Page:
The understanding of molecular mechanisms underlying Alsin biological functions is still limited, and therefore, a clear comprehension of molecular mechanisms driving ALS2-related pathologies is difficult. In this view, investigating nanoscale phenomena involved in Alsin-mediated physiological pathways may shed light on the structure–function relationships and provide insight on essential mechanisms involved in neuronal homeostasis, whose impairment may lead to diseases such as IAHSP. However, the Alsin structure has not been resolved yet. In this framework, the first step is represented by the development of Alsin 3D atomistic model and the analysis of its dynamics. This work provides an all-atom, 3D structure for the DH/PH domain of Alsin, refined in explicit water, by molecular modeling techniques, available for the scientific community.
The analysis on Alsin DH/PH region, both with and without Rac1, revealed that its CR1 should not be involved in the interaction with its binding partner, unlike other Rho GEF proteins. This result suggests a possible molecular basis of its different biological functions. Moreover, the mechanism by which Rac1 may induce conformational changes that trigger the membrane relocalization has been investigated. While stabilizing a more open and linear conformation of the whole domain by changing the DH–PH relative position, the interaction with Rac1 caused a local increase in the mechanical properties within the putative dimerization site. As hypothesized from previous literature (Sato et al., 2018), Rac1 interaction could induce conformational changes on the RLD domain. Results of this study suggest that Rac1 also affects DH/PH conformation which may also participate in the unlocking of the RLD-mediated inhibitory switch process. Further in silico investigations and additional in vitro analysis will be needed to elucidate mechanisms and relationships between Rac1, DH/PH, and RLD.
Data Availability Statement
The original contributions presented in the study are included in the article/Supplementary Material, further inquiries can be directed to the corresponding author.
MM and MCn carried out molecular dynamics simulations and data analysis. MD was responsible for the research supervision. All authors have contributed to the conceptualization, data rationalization, manuscript writing, and read and approved the final manuscript.
The present research was part of the CRYSTAL project, funded by Fondazione Telethon in the framework of Seed Grant Spring 2020—IAHSP.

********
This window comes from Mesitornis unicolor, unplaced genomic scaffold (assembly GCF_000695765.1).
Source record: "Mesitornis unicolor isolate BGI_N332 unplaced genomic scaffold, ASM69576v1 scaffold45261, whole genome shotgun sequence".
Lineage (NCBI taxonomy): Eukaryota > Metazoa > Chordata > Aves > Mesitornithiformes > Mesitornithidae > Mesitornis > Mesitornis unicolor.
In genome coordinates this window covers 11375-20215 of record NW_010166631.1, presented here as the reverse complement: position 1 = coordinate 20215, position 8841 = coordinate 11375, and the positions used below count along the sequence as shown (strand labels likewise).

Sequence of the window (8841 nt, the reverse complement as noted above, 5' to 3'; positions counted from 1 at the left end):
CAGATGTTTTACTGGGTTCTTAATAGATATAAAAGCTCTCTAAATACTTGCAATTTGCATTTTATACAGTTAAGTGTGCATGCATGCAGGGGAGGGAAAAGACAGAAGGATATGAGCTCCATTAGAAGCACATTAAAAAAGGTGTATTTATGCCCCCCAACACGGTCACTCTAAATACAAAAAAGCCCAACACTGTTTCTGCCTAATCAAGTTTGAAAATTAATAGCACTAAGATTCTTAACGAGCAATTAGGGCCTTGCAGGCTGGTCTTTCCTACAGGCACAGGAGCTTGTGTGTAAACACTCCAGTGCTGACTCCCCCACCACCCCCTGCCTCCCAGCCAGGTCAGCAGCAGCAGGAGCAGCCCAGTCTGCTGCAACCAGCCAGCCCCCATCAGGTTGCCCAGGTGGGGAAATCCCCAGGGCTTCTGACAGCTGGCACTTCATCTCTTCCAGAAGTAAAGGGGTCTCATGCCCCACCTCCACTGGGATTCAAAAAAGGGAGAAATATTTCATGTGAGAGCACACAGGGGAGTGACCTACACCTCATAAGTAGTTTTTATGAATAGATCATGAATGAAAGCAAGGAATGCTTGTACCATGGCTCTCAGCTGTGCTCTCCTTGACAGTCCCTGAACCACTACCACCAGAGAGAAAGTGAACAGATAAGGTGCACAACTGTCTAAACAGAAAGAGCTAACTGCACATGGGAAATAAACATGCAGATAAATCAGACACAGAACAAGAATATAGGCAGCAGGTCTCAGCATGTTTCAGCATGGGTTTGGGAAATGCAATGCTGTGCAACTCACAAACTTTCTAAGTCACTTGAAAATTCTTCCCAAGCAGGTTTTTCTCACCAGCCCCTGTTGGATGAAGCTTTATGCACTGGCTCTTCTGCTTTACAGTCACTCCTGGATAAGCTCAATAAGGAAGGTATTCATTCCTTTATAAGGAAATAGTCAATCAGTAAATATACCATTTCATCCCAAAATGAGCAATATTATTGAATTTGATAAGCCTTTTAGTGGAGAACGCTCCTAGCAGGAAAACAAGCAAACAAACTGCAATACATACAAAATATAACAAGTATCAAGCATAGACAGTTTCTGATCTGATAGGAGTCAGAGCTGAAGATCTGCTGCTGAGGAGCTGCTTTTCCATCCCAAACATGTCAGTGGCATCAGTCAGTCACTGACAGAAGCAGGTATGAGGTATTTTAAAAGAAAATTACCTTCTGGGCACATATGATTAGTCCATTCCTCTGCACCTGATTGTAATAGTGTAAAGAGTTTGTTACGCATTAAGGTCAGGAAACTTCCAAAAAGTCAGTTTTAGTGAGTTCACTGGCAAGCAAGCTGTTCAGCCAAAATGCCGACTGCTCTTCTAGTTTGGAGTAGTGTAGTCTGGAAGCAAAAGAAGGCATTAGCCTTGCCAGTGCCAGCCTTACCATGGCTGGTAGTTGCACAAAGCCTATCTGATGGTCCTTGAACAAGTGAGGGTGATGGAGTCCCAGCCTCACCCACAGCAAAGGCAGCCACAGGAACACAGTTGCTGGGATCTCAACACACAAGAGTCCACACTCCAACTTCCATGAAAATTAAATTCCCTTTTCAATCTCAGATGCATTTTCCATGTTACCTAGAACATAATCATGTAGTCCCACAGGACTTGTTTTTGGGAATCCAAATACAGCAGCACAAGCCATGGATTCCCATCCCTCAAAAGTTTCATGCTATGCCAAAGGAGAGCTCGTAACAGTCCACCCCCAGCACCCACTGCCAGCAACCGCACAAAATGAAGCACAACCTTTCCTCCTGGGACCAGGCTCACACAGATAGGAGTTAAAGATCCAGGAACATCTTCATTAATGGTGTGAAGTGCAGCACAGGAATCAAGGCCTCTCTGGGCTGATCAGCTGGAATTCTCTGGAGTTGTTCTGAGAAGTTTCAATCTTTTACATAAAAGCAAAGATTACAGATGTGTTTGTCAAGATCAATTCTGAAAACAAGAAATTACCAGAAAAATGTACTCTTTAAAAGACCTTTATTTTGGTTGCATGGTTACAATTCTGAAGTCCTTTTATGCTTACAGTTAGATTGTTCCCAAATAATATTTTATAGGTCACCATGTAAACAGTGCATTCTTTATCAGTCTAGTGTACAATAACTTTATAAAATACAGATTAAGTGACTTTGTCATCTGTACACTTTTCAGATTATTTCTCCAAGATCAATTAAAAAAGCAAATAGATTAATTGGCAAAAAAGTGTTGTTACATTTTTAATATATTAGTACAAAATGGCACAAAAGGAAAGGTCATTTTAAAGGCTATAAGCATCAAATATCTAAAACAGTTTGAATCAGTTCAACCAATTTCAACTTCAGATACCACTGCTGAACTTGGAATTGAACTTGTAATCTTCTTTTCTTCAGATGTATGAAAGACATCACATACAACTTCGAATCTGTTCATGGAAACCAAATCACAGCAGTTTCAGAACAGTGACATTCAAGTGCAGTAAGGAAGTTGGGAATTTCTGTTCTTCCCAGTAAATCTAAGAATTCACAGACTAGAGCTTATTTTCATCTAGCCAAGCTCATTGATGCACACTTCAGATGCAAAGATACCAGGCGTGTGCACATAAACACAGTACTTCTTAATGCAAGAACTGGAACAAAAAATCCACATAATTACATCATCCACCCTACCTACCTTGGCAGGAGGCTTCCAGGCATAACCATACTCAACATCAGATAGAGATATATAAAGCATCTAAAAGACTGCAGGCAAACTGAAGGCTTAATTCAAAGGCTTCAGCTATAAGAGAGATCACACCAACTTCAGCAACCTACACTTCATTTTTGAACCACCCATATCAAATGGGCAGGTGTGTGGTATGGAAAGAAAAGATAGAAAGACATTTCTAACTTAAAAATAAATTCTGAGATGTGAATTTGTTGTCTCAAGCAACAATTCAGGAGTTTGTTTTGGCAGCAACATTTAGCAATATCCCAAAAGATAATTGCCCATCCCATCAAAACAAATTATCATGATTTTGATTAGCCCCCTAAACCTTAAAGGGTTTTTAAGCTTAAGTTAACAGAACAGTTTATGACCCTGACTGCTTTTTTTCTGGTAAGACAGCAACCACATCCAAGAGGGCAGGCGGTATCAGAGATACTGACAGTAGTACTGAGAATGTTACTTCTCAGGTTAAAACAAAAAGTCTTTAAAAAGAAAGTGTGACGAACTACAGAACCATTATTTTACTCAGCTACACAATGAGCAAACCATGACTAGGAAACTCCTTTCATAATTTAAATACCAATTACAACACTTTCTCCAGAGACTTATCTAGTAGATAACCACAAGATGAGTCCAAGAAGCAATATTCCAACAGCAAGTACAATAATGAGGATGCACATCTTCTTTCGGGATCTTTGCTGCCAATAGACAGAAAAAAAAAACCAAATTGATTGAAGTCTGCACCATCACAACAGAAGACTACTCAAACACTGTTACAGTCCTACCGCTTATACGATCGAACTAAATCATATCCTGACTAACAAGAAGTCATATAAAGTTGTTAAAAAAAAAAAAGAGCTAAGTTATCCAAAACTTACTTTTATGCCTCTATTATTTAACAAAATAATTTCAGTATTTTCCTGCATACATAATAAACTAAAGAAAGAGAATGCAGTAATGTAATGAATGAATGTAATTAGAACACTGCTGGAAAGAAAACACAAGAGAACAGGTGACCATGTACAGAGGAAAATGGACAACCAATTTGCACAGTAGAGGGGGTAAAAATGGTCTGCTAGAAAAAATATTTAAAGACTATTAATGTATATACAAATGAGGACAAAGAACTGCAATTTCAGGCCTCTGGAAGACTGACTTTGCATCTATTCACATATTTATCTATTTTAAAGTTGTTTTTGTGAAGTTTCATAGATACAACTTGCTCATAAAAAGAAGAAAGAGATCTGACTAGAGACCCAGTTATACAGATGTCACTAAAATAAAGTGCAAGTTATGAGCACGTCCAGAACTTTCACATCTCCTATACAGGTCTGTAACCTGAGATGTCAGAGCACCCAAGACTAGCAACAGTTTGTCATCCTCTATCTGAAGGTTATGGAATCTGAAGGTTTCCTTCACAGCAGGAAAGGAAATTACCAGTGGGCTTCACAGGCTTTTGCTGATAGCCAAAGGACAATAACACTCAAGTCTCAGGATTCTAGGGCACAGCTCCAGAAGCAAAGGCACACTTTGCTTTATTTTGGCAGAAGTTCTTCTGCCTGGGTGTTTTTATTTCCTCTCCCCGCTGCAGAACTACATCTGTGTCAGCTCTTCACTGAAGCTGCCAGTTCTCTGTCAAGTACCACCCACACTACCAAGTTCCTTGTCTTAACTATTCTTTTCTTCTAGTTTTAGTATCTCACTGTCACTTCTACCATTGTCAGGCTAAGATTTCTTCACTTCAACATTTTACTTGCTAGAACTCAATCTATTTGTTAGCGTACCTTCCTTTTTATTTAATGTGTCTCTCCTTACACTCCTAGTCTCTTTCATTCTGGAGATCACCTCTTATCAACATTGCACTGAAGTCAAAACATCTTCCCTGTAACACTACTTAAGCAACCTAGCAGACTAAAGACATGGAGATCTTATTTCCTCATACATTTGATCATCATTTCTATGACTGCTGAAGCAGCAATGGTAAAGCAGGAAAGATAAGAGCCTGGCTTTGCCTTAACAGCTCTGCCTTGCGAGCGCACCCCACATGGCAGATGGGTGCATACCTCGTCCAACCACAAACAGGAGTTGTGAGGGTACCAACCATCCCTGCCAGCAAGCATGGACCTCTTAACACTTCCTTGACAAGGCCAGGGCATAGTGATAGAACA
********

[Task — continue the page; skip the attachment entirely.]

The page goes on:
Conflict of Interest
The authors declare that the research was conducted in the absence of any commercial or financial relationships that could be construed as a potential conflict of interest.
All claims expressed in this article are solely those of the authors and do not necessarily represent those of their affiliated organizations, or those of the publisher, the editors and the reviewers. Any product that may be evaluated in this article, or claim that may be made by its manufacturer, is not guaranteed or endorsed by the publisher.
The authors would like to thank Help Olly Onlus Association (https://helpolly.it/) and Telethon Foundation for their constant support. The authors acknowledge the CINECA supercomputer center and the ISCRA initiative for providing high-performance computing resources and support.
The Supplementary Material for this article can be found online at: https://www.frontiersin.org/articles/10.3389/fnmol.2021.772122/full#supplementary-material
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Keywords: IAHSP, rare disease (RD), protein, molecular dynamics, DH/PH
Citation: Cannariato M, Miceli M, Cavaglià M and Deriu MA (2022) Prediction of Protein–Protein Interactions Between Alsin DH/PH and Rac1 and Resulting Protein Dynamics. Front. Mol. Neurosci. 14:772122. doi: 10.3389/fnmol.2021.772122
Received: 07 September 2021; Accepted: 15 December 2021;
Published: 20 January 2022.
Edited by:Mathew Harry Horrocks, University of Edinburgh, United Kingdom
Reviewed by:Davide Comoletti, Victoria University of Wellington, New Zealand
Shinji Hadano, Tokai University, Japan
Angelo Nicola Felline, University of Modena and Reggio Emilia, Italy
Copyright © 2022 Cannariato, Miceli, Cavaglià and Deriu. This is an open-access article distributed under the terms of the Creative Commons Attribution License (CC BY). The use, distribution or reproduction in other forums is permitted, provided the original author(s) and the copyright owner(s) are credited and that the original publication in this journal is cited, in accordance with accepted academic practice. No use, distribution or reproduction is permitted which does not comply with these terms.
*Correspondence: Marco A. Deriu, firstname.lastname@example.org
†These authors have contributed equally to this work